Shortcomings in the rigour and reproducibility of research have become well-known issues and persist despite repeated calls for improvement. A coordinated effort among researchers, institutions, funders, publishers, learned societies, and regulators may be the most effective way of tackling these issues. The UK Reproducibility Network (UKRN) has fostered collaboration across various stakeholders in research and are creating the infrastructure necessary to advance rigorous and reproducible research practices across the United Kingdom. Other Reproducibility Networks, modelled on UKRN, are now emerging in other countries. Canada could benefit from a comparable network to unify the voices around research quality and maximize the value of Canadian research.
In the social sciences in recent years, replication has received increased attention, as there has been a growing understanding that for research to be credible it is crucial that studies can be repeated. Replication allows for determining the validity of scientific conclusions. This FORS Guide provides an overview of the concept of replication. Moreover, it provides some practical recommendations to social science researchers regarding what replication materials should include and elaborates on the role of scientific journals in encouraging replications.
Reproducibility and transparency can be regarded (at least in experimental research) as a hallmark of research. The ability to reproduce research results in order to check their reliability is an important cornerstone of research that helps to guarantee the quality of research and to build on existing knowledge. The digital turn has brought more opportunities to document, share and verify research processes and outcomes. Consequently, there is an increasing demand for more transparency with regard to research processes and outcomes. This fits well with the open science agenda requiring, amongst others, open software, open data, and open access to publications even if openness alone does not guarantee reproducibility. The purpose of this activity of Knowledge Exchange was to explore current practices and barriers in the area of research reproducibility, with a focus on the publication and dissemination stage. We wanted to determine how technical and social infrastructures can support future developments in this area. In this work, we defined research reproducibility as cases where data and procedures shared by the authors of a study are used to obtain the same results as in their original work. We captured the views of research funding organisations, research performing organisations, learned societies, researchers, academic publishers and infrastructure and service providers.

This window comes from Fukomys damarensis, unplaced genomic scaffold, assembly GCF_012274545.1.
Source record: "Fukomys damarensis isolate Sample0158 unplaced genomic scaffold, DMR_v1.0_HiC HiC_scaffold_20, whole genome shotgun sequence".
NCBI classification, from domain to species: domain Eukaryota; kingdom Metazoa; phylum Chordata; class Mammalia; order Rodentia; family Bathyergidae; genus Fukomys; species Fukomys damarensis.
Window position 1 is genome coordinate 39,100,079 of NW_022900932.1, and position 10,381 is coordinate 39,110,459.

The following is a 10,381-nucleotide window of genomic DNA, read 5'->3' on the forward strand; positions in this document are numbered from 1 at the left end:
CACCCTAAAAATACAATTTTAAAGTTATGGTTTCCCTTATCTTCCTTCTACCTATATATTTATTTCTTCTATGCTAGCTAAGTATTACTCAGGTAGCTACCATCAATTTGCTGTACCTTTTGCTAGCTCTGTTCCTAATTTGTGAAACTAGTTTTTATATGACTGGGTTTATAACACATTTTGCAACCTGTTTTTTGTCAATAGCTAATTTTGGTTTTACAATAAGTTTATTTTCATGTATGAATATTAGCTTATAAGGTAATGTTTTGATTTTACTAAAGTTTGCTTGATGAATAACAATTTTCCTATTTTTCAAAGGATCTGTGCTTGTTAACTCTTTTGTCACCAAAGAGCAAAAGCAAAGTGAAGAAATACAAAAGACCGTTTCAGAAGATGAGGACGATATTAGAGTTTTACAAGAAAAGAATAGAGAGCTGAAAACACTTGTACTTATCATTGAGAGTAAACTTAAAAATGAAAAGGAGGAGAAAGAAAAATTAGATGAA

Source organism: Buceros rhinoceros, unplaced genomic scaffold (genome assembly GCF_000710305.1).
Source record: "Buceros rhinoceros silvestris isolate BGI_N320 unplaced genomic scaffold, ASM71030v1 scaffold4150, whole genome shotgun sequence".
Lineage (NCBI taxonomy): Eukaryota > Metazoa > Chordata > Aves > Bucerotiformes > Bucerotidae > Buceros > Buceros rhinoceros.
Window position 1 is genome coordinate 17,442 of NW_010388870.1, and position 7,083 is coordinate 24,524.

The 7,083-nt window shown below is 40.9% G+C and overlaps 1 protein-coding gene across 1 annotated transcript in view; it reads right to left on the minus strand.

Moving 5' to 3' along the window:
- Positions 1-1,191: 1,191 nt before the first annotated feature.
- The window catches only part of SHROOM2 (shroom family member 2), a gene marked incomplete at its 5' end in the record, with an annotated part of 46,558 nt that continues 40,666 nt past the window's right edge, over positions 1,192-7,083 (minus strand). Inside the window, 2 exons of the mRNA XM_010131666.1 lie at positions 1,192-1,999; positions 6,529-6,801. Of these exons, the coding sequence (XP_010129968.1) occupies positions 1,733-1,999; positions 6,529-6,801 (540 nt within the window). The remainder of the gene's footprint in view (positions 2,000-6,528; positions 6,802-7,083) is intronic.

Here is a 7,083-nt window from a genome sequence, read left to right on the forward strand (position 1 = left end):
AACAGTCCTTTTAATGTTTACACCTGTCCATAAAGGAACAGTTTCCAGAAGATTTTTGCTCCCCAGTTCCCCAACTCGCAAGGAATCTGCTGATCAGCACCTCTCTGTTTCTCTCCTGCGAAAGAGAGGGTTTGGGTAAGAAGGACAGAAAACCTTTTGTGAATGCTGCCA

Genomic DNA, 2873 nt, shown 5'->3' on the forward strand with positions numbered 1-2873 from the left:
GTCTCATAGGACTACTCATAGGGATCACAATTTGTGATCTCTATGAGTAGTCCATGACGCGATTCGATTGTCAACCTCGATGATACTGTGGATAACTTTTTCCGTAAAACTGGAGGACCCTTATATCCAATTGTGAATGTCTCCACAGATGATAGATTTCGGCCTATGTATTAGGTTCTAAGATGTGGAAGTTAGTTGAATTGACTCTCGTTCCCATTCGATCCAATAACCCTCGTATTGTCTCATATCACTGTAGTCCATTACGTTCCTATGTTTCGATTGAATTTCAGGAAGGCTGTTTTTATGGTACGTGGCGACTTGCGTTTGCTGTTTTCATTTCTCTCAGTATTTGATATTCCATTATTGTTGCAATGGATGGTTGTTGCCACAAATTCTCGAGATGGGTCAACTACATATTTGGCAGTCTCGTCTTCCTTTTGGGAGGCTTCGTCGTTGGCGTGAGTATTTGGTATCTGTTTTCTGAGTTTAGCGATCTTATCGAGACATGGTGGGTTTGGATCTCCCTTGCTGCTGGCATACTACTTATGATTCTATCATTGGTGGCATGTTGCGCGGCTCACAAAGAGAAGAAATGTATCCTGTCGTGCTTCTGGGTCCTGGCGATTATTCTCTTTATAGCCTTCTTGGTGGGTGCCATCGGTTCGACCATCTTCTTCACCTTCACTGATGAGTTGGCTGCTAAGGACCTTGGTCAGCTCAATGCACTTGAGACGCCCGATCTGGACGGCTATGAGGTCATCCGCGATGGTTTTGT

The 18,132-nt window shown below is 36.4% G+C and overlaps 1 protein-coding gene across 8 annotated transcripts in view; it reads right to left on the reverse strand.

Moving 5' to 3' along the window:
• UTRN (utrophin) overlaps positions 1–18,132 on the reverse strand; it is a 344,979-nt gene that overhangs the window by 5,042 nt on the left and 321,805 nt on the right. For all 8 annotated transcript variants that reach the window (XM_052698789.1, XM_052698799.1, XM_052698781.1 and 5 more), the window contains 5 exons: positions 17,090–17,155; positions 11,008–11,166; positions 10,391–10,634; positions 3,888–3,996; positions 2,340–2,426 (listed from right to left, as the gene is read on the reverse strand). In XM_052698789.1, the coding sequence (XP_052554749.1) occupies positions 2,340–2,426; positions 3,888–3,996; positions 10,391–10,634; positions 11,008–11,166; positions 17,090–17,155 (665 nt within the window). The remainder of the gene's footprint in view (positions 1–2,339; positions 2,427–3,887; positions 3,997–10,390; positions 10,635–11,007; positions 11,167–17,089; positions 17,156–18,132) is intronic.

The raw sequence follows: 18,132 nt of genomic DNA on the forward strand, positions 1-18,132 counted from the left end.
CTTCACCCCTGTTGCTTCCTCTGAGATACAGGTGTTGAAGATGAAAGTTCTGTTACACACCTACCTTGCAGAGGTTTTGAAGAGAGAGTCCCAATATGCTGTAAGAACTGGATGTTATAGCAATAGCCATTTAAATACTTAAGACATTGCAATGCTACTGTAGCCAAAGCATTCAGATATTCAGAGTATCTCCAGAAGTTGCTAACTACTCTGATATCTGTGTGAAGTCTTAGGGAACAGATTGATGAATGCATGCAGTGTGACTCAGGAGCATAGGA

Science progresses through critical evaluation of underlying evidence and independent replication of results. However, most research findings are disseminated without access to supporting raw data, and findings are not routinely replicated. Furthermore, undisclosed flexibility in data analysis, such as incomplete reporting, unclear exclusion criteria, and optional stopping rules allow for presenting exploratory research findings using the tools of confirmatory hypothesis testing. These questionable research practices make results more publishable, though it comes at the expense of their credibility and future replicability. The Center for Open Science builds tools and encourages practices that incentivizes work that is not only good for the scientist, but also good for science. These include open source platforms to organize research, archive results, preregister analyses, and disseminate findings. This poster presents an overview of those practices and gives practical advice for researchers who want to increase the rigor of their practices.
Over the coming years, a core objective of the BNA is to promote and support credibility in neuroscience, facilitating a cultural shift away from ‘publish or perish’ towards one which is best for neuroscience, neuroscientists, policymakers and the public. Among many of our credibility activities, we will lead by example by ensuring that our journal, Brain and Neuroscience Advances, exemplifies scientific practices that aim to improve the reproducibility, replicability and reliability of neuroscience research. To support these practices, we are implementing some of the Transparency and Openness Promotion (TOP) guidelines, including badges for open data, open materials and preregistered studies. The journal also offers the Registered Report (RR) article format. In this editorial, we describe our expectations for articles submitted to Brain and Neuroscience Advances.
This article summarizes motivations, organization, and activities of the Workshop on Sustainable Software for Science: Practice and Experiences (WSSSPE5.1) held in Manchester, UK in September 2017. The WSSSPE series promotes sustainable research software by positively impacting principles and best practices, careers, learning, and credit. This article discusses the Code of Conduct, idea papers, position papers, experience papers, demos, and lightning talks presented during the workshop. The main part of the article discusses the speed-blogging groups that formed during the meeting, along with the outputs of those sessions.